Girl in the Wall, The

Signature Editions
Preston, Alison
2013-04-24 17:28:59: Nomination was created
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Karen Haughian
Signature Editions
Feature film
Alison Preston was born and raised in Winnipeg. After trying on a number of other Canadian cities, she returned to her home town, where she currently resides. A graduate of the University of Winnipeg, Preston was a letter carrier for 28 years before becoming a writer.
Winner of the Margaret Laurence Award for Fiction. The Girl in the Wall is the fifth instalment of Preston's popular Norwood Flats Mystery Series, each one involving Inspector Frank Foote. They are The Rain Barrel Baby, The Geranium Girls, Cherry Bites, and Sunny Dreams. Preston was twice nominated for the John Hirsch Award for Most Promising Manitoba Writer. She was shortlisted for the Carol Shields Winnipeg Book Award and the McNally Robinson Book of the Year Award for Cherry Bites and the Mary Scorer Award for Best Book by a Manitoba Publisher for Sunny Dreams.
Retired cop Frank Foote works to solve a decades-old crime and exonerate Mrs. Mortimer, who once made her living taking photographs of the dead.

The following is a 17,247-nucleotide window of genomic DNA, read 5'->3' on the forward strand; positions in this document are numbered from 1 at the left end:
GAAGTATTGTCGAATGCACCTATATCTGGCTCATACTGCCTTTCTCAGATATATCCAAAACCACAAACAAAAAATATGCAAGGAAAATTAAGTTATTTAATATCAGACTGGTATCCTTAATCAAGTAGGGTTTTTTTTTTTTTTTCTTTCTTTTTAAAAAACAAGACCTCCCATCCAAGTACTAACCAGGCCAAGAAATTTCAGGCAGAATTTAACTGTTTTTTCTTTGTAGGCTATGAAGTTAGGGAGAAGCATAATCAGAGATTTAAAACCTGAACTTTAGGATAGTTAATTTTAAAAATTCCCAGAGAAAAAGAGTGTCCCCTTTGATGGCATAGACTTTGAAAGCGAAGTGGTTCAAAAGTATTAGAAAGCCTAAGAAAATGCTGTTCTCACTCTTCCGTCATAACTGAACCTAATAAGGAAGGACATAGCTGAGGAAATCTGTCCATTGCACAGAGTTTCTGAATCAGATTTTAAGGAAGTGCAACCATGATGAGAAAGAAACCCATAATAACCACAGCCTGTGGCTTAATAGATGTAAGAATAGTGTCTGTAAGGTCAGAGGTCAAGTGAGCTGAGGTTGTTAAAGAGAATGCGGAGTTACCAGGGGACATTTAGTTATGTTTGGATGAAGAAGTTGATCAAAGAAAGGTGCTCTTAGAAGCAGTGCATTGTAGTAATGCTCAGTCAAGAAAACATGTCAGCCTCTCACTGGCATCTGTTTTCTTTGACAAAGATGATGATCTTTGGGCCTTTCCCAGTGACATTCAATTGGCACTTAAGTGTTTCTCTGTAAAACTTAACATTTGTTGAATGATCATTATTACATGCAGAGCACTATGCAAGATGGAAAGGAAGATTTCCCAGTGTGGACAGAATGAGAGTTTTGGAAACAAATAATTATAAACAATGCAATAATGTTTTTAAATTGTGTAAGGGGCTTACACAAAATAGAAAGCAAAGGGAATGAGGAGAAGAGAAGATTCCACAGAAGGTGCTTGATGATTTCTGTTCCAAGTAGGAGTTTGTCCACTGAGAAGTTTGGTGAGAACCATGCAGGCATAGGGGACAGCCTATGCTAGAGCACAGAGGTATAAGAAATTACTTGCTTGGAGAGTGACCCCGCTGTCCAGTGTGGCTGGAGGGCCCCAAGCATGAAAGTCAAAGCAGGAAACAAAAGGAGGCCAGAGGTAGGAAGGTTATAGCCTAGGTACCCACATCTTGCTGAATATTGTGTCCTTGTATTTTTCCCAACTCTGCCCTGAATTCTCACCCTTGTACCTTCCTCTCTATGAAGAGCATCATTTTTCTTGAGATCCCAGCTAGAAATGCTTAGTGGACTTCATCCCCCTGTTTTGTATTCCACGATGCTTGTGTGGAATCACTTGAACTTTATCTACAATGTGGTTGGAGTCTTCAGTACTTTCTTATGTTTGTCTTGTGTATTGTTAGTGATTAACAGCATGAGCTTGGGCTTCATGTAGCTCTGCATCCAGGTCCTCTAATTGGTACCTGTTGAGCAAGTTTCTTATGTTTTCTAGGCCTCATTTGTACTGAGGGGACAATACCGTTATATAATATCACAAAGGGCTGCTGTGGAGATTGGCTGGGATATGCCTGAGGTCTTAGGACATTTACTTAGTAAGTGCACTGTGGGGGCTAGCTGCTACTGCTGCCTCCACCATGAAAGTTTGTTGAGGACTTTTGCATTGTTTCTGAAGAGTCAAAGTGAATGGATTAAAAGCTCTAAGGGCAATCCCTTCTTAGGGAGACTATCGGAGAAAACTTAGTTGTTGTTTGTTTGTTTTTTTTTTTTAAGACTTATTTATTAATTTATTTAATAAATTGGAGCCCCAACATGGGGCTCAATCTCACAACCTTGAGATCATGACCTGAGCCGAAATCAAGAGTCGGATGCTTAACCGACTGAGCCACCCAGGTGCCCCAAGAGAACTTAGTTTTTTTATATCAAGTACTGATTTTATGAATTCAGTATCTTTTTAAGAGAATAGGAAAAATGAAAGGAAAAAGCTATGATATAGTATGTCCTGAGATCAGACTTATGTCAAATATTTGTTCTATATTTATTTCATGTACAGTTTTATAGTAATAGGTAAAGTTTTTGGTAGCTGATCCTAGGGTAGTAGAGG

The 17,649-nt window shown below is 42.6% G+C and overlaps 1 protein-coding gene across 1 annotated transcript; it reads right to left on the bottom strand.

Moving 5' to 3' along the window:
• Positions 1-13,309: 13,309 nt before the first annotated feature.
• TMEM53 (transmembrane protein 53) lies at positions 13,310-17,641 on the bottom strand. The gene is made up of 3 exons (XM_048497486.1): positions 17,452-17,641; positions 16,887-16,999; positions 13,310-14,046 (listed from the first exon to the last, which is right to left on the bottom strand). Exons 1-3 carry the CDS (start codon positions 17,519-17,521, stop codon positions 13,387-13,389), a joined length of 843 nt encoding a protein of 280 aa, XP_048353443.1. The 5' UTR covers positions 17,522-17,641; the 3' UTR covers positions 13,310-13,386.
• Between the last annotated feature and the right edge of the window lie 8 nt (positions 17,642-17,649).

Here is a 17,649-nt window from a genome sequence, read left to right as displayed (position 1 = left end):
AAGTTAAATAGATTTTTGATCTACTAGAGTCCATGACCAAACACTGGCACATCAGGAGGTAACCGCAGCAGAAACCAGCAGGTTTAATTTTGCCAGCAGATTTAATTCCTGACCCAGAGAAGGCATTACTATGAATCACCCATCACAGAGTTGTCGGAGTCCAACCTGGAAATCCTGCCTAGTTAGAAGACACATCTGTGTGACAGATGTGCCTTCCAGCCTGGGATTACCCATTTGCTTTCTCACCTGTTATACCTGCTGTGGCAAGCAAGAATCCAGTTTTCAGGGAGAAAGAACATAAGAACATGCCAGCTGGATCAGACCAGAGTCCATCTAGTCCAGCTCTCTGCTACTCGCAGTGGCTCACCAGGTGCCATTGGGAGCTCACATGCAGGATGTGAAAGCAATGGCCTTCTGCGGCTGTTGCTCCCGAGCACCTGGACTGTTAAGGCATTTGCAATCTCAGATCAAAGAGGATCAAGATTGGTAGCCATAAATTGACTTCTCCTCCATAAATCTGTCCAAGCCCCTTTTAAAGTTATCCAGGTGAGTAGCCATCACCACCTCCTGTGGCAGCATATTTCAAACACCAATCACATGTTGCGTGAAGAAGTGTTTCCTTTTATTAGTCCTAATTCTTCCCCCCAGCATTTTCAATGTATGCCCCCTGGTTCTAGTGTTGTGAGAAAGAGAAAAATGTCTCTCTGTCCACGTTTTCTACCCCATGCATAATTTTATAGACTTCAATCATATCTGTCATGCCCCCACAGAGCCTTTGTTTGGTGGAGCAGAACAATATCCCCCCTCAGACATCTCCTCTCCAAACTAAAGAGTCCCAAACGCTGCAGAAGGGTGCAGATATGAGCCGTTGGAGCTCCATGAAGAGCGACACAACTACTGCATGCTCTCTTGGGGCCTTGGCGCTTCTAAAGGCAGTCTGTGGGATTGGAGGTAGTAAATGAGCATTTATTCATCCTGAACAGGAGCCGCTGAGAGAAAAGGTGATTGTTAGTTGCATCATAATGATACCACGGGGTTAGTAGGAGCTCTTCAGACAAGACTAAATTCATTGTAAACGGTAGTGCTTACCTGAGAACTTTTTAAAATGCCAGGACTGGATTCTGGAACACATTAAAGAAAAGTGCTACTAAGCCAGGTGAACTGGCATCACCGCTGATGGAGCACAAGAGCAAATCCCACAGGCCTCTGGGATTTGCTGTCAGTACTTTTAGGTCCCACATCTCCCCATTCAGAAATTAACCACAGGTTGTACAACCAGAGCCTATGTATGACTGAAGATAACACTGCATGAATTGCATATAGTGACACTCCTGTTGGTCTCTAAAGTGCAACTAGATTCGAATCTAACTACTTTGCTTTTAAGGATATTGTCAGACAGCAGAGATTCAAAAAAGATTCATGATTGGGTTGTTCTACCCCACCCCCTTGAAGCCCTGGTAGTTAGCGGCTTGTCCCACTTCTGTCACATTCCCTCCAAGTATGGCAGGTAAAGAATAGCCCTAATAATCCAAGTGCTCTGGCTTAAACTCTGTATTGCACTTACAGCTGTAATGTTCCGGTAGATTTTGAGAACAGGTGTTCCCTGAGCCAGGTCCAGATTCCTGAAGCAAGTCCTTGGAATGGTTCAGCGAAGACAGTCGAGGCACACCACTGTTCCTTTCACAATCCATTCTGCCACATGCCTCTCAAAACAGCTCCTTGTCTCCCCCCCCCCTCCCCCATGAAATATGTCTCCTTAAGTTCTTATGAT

After leaving the Winnipeg Police force, former Inspector Frank Foote has gone into home renovations. Tearing down a wall on a Norwood Flats job one day, he and his partner come across the skeleton of a small female who has been imprisoned there. They alert the police, who confiscate their tools and remove them from the crime scene. Frank doesn’t tell them about the photograph he’s found tucked in the wall space with the young woman. He may be retired, but his investigative instincts are still strong. Tracking down the identity of the girl leads Frank into the past and down the trail of the long-forgotten Mrs. Mortimer, who’d had a short-lived business in the 1960s taking photos of the recently deceased for their families. Frank finds himself hoping against hope that she isn't involved. But what are the odds?
o Morven Rankin is a mentally challenged girl who struggles through life with the help and love of her brother George, the only person with whom she has a true relationship. She finds a place for herself in the world by looking into the heart and soul of death. She does this by taking photographs of the recently deceased at the request of their family members. Renaming herself Mrs. Mortimer, she starts what becomes a successful business.
o George Rankin: Morven's brother, who helps her through adolescence by coaching her on how she should act when around other people.
o An unscrupulous character named Jim Coulthard leads her into the very essence of evil, but she manages to come out intact.
o Frank Foote is a retired cop who has started a home renovation business, but wonders if he retired too soon. He is the single father of three. He worries constantly about his children and his fading career.